The third single from the appropriately named Mummer LP, it remains my favourite of all of Andy Partridge’s many story songs. After the wiriness and experimentalism of earlier records, a new pastoral, lyrical and acoustic side to both Andy’s and Colin’s writing was coming through, exemplified by the latter’s ‘Wonderland’, and by ‘Love on a farmboy’s wages’, Andy’s re-imagining of his own financial hardships. Despite being in a group which the year before had had a top ten single, money was not coming their way. No accident then that Andy’s idea for the sleeve was to reproduce his wallet, which he had specially embossed with song title and group name. (Subsequently he was too embarrassed to pull the embossed wallet out of his pocket in the pub, and so retired it from use.)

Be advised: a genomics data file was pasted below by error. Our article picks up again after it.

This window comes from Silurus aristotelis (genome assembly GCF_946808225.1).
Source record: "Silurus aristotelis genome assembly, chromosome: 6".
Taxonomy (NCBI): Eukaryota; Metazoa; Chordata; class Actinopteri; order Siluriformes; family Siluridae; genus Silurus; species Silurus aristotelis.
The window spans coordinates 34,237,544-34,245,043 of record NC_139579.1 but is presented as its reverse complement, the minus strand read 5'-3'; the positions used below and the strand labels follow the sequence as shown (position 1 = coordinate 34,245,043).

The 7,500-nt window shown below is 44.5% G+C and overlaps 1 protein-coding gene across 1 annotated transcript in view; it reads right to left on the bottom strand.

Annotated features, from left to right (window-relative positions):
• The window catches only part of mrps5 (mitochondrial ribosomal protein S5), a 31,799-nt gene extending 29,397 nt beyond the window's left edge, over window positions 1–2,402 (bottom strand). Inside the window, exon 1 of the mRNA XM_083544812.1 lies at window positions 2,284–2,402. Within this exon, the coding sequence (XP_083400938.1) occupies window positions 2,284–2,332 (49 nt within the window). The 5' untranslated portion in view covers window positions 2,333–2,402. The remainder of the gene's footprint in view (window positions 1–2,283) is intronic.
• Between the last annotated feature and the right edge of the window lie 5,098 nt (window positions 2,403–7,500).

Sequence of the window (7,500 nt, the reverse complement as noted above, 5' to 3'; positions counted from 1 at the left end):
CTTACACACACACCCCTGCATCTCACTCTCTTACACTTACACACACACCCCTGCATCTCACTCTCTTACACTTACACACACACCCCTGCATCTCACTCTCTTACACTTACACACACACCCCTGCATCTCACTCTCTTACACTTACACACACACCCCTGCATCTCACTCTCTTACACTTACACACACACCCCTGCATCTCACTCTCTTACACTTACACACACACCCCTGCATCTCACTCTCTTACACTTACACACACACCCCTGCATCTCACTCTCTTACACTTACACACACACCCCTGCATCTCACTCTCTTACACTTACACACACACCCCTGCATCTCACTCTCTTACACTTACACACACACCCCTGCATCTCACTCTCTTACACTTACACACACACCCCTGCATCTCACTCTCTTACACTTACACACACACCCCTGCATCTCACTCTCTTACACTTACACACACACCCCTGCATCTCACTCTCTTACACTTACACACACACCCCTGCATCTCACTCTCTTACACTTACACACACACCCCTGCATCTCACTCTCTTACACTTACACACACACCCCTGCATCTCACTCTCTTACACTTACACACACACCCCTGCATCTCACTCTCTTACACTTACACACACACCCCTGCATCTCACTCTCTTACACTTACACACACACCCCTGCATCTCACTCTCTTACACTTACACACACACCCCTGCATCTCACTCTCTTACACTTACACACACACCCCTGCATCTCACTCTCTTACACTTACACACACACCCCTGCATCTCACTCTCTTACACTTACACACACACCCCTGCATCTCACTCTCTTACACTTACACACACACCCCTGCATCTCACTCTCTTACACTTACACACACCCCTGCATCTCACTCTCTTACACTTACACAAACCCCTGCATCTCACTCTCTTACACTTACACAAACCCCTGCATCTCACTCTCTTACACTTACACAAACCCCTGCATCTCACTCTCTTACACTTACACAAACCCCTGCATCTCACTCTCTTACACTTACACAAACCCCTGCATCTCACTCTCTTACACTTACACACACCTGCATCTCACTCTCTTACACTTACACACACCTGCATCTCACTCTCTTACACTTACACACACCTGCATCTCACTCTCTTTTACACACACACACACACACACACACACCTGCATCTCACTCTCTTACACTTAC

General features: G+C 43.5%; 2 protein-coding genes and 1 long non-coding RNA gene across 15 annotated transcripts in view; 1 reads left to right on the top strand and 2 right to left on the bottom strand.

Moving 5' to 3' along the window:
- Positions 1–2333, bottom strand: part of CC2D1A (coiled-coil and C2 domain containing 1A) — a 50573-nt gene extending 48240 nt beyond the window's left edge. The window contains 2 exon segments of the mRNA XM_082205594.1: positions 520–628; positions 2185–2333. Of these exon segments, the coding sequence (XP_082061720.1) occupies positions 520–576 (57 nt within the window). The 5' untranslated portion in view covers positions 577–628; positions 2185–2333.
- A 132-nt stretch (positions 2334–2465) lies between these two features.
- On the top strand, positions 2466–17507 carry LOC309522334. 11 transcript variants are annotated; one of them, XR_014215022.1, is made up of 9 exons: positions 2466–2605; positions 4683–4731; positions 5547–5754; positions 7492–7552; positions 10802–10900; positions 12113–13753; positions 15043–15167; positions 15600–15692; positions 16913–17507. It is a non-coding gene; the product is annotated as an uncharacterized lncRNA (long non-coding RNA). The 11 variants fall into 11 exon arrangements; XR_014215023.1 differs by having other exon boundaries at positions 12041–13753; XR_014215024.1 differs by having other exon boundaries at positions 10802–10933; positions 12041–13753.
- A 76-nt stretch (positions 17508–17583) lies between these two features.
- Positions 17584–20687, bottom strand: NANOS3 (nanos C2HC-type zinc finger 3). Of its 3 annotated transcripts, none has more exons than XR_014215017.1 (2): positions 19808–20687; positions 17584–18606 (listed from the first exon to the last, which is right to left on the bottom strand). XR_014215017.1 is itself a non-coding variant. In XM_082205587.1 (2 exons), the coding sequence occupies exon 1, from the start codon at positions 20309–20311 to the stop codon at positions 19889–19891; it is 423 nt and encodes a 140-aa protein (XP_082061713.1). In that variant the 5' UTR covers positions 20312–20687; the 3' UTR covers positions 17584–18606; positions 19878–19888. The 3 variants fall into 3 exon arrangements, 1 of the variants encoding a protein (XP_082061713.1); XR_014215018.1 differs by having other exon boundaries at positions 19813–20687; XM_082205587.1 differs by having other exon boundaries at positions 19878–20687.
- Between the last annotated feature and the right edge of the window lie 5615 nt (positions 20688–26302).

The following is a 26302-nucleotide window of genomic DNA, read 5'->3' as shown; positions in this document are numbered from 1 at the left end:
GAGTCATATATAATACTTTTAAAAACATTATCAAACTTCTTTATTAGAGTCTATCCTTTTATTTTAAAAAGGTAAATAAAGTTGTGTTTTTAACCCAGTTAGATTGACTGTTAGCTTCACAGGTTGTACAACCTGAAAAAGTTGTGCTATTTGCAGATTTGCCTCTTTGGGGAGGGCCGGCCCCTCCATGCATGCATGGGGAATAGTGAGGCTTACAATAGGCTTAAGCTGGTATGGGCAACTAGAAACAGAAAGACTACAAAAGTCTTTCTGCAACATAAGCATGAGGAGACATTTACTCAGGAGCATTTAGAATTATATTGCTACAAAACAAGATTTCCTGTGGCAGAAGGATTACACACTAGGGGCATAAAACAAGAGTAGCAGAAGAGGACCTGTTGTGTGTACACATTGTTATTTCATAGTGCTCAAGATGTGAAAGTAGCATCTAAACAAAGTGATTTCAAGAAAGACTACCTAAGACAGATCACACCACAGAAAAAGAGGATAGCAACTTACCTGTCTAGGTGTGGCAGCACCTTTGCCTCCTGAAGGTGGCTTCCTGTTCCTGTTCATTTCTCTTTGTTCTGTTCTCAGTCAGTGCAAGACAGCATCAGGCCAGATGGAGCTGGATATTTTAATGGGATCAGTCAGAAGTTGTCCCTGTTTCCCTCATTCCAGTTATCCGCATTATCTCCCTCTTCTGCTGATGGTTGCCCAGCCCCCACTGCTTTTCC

The song is beguiling in its simplicity, and the instrumentation perfectly chosen to flesh out the pastoral picture. Drawn in by it, the listener empathises with – perhaps would even like to be – the farmboy or his girl, despite their struggle to make ends meet, to earn money enough to marry. The beauty of a story song with a just-so amount of detail is that you can extend outward from it, imagining – for example – the girl sitting on a five bar gate, the kind of five bar gate the tall and muscular boy might easily swing himself over were it not for the fact that she is atop of it. But there she is waiting for him, as he strides home across the fields where he has been wild-oating, or burning the stubble after harvest. He knows how her skin will smell – warm-ripe from the sun, with a damp earth scent at the nape of her neck. Her tongue will be apple-sweet and greedy. All this is in the song, and not in it.